PARSONS, Arthur Edward (#J/11636) Arthur (“Ted”) Parsons was born in Sarnia on November 26, 1916, the son of Arthur Edwin Parsons and Olive Sarah (nee Cornish) Parsons, of 286 Kathleen Avenue, later 170 Proctor Street, then 263 North Vidal Street, Sarnia. Parents Arthur Edwin and Olive Sarah were both born in Portsmouth, England.
They were married on March 18, 1913 in Point Edward, Ontario. Father Arthur Edwin Parsons was a Civil and Stationary Engineer. Ted Parsons had two brothers; John and Thomas, and two sisters; Gwendolyn and Shirley.
Ted attended three elementary schools in Sarnia from 1925 to 1931; London Road, Lochiel Street and Devine Street Public Schools. He then attended Sarnia Collegiate from September 1931 until June 1934.
Ted was a member of the SCITS rugby and basketball teams, was active in swimming and track, and his hobby was photography. According to his family members, Ted Parson developed quite a reputation as a “ladies man” during his youth.
Ted Parsons had a number of jobs prior to enlisting to serve: a clerk at Clement Drug Company in Sarnia, 1929-1930; a salesman with Parson’s Gift Shoppe in Sarnia, 1934 to 1936; a jeweller at C.A. Remus Jewellers in Timmins, 1936 to 1940; and then a jeweler at W.H. McCreery Jewellers in Windsor, from September 1940 until he enlisted in early 1941.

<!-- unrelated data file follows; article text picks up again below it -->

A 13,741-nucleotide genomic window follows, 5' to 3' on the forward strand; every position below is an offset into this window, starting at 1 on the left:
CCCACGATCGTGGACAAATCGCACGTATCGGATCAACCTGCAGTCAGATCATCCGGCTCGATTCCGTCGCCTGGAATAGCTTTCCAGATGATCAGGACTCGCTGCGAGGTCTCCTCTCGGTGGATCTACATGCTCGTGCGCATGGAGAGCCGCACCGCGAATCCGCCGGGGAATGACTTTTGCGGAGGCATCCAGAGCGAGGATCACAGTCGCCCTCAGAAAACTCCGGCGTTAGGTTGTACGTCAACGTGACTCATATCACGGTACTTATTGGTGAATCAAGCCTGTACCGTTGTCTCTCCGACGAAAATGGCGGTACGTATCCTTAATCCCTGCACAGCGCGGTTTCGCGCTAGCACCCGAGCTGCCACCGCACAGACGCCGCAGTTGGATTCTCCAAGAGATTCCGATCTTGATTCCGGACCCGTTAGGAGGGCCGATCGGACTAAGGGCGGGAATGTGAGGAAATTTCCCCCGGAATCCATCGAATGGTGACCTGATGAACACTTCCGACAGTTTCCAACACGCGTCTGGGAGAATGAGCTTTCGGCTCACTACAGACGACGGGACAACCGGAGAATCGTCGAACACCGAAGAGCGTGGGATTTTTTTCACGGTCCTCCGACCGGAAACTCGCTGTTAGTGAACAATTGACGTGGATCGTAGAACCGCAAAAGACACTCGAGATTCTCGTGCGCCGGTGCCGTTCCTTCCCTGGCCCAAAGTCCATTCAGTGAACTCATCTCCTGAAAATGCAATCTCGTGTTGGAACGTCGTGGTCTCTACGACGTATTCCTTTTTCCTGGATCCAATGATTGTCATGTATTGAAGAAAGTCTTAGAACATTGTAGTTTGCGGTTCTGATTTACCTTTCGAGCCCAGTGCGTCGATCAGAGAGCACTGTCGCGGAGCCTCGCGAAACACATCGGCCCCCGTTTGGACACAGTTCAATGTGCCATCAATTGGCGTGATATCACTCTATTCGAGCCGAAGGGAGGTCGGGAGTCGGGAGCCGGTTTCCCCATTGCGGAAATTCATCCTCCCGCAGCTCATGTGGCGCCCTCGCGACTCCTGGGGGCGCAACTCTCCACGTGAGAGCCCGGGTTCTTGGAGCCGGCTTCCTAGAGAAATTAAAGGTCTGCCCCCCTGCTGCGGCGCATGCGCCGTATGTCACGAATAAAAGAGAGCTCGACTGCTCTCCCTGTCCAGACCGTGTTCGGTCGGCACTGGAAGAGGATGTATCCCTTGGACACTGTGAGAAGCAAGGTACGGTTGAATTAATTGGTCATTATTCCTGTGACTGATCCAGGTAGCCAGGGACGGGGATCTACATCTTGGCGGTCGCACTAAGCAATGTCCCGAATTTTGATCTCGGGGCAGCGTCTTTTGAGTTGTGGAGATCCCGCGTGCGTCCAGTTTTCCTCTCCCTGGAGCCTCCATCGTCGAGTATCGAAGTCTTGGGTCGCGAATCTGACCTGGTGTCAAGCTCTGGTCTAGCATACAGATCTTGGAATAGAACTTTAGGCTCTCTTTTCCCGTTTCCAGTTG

Reference letters written by a couple of Timmins business people on behalf of Ted Parsons in his RCAF application included the following comments; “I have always found him honorable and trustworthy in every respect.
I would say that Mr. Parsons exemplifies our finer type Canadian Youth and I am sure that he would not be found lacking in any trust imposed with him,” and “I have found him to be a willing, honest and able worker at all times.
He has resided in Timmins for the past four years, and is well known here, and well-liked by business associates and personal acquaintances.” Twenty-four year old Arthur “Ted” Parsons joined the Royal Canadian Air Force on February 24, 1941 in Windsor, Ontario. Standing five feet seven inches, with blue eyes and brown hair, and single, he was residing at 1019 Pelissier Street, Windsor at the time (he recorded his permanent address as 286 Kathleen Avenue, Sarnia).
He recorded his next-of-kin as his mother Mrs. Olive Parsons, of 286 Kathleen Avenue, Sarnia. On his Attestation Paper, he also recorded that he had applied to join the RCAF in September 1940 in North Bay, the result being he transferred to Windsor.
He had already begun working on his flying license prior to enlisting, with 9 ½ hours of dual flying and 2 ½ hours of solo flying experience. He requested flying duties with the RCAF, with a preference to be a pilot. From the Recruiting Centre in Windsor and #1 Manning Depot in Toronto, Ted Parsons would receive his air training at #5 Service Flying Training School (SFTS) in Brantford, #1 Initial Training School (ITS) in Toronto, #12 Elementary Flying Training School (EFTS) in Goderich, Composite Training School (KTS) in Trenton, #7 Air Observer School (AOS) in Portage la Prairie, #3 Bombing and Gunnery School (B&GS) in MacDonald, Manitoba and #1 Air Navigation School (ANS) in Rivers, Manitoba.